For most of Wall's work, it begins with his studio in LA, tricked out with niceties such as a keyboard built into the desk, surround sound speakers, computers, and servers with all manner of digital instruments. Cubase and Pro Tools are the primary recording/mixing weapons. "If I need to score anything," he explains, "soloists still just come here to my studio, record them over on top."
Much of Black Ops III was recorded in Nashville, which has long shed its image as being no more than the Grand Ole Opry and country music.
"They just have amazing musicians there," Jack says. "Over the last five years or so, they've sort of said, 'Hey, we're here, we have the best musicians in the world.' Nobody really understood that they have such a great legacy of time spent in studio. A lot of country musicians have orchestras to back them up, so these guys play enormous amounts of sessions. It surprised me how good they were. I've recorded all over the world, Seattle, London, Bratislava places like that but I would say the top two places are LA and London."
"For union reasons it's hard to record our scores in LA," he continues, "so we have to go elsewhere. And Nashville's become this other place to go. The musicians are very close to London (on par with)."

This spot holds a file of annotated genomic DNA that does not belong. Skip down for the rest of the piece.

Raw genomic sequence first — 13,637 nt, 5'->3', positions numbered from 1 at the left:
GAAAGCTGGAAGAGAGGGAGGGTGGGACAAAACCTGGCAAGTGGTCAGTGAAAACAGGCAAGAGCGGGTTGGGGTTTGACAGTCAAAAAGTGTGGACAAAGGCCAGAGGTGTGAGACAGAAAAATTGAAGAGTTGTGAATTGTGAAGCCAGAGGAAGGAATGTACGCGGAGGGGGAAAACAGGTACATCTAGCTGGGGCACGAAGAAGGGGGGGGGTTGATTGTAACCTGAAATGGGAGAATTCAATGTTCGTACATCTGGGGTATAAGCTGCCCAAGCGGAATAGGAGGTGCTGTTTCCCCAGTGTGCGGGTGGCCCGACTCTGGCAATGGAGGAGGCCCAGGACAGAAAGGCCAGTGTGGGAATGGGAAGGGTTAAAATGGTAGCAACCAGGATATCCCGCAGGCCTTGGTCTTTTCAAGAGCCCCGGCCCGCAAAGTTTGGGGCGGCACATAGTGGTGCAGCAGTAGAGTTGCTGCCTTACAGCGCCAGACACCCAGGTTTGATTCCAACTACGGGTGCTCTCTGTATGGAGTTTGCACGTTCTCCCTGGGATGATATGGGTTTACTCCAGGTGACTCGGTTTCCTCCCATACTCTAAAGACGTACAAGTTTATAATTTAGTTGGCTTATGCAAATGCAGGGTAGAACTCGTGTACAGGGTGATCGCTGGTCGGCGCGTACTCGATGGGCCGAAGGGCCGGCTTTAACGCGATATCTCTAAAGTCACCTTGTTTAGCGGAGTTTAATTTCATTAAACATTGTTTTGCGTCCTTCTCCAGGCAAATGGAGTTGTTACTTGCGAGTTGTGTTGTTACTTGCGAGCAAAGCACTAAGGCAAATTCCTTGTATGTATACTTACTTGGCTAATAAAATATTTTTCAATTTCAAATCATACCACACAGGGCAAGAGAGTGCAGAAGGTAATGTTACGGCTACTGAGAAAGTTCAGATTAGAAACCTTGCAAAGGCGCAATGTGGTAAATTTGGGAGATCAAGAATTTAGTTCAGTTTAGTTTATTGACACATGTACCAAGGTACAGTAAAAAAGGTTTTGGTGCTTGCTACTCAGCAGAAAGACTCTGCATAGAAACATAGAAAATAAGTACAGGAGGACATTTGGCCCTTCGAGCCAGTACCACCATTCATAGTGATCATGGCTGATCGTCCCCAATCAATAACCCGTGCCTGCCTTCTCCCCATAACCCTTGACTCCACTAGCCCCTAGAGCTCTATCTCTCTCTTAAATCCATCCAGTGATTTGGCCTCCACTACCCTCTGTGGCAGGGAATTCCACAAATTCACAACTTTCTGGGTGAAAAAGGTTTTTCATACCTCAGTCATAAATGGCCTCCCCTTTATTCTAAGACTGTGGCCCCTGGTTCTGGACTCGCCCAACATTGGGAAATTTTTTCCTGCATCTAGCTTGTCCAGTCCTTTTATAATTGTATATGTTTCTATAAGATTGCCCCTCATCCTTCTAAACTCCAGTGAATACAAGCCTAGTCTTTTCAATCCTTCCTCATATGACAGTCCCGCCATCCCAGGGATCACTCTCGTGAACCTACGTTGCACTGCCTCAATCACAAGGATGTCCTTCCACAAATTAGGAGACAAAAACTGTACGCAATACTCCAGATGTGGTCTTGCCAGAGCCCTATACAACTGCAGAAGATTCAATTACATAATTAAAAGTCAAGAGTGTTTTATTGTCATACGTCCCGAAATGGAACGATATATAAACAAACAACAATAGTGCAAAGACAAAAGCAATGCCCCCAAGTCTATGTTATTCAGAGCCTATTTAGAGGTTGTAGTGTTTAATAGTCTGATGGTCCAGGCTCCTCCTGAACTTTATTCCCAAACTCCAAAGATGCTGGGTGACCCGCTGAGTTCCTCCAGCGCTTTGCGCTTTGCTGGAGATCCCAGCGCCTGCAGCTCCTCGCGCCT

Among those who applied their talents is Judd Miller. I've been working with him about 15 years or so (including Myst 3)," Jack says. "Judd plays this Electronic Valve Instrument, which looks like a trumpet. It's the same structure as a trumpet, but it's an electronic instrument. He's an instrument designer, so he comes up with these really interesting sonic instruments and he plays them with this EVI, and it sounds very otherworldly, he creates sounds...he's one of my go-to guys."
Singer Azam Ali is another: "Azam is a singer who specializes in what I call movie music singing," he explains. "She was on the soundtrack to 300, (and) has this beautiful sort of alto voice that has a lot of soul to it, and in the game we've got this one level called 'Infection.' In the story, there's an artificial intelligence that's involved, because super-soldiers were created by this company. Rather than just all this dystopian future kind of stuff, what they tried to bring forth in the story is the sense that there's a humanity to these guys, and there's a safe zone called "Frozen Forest," and I had to write a theme for this dream memory place. They would be induced into a sort of vegetative state, and they would go to this place. And sort of like Steve Austin, the Bionic Man, they're hooked into the AI... they can communicate without speaking to one another.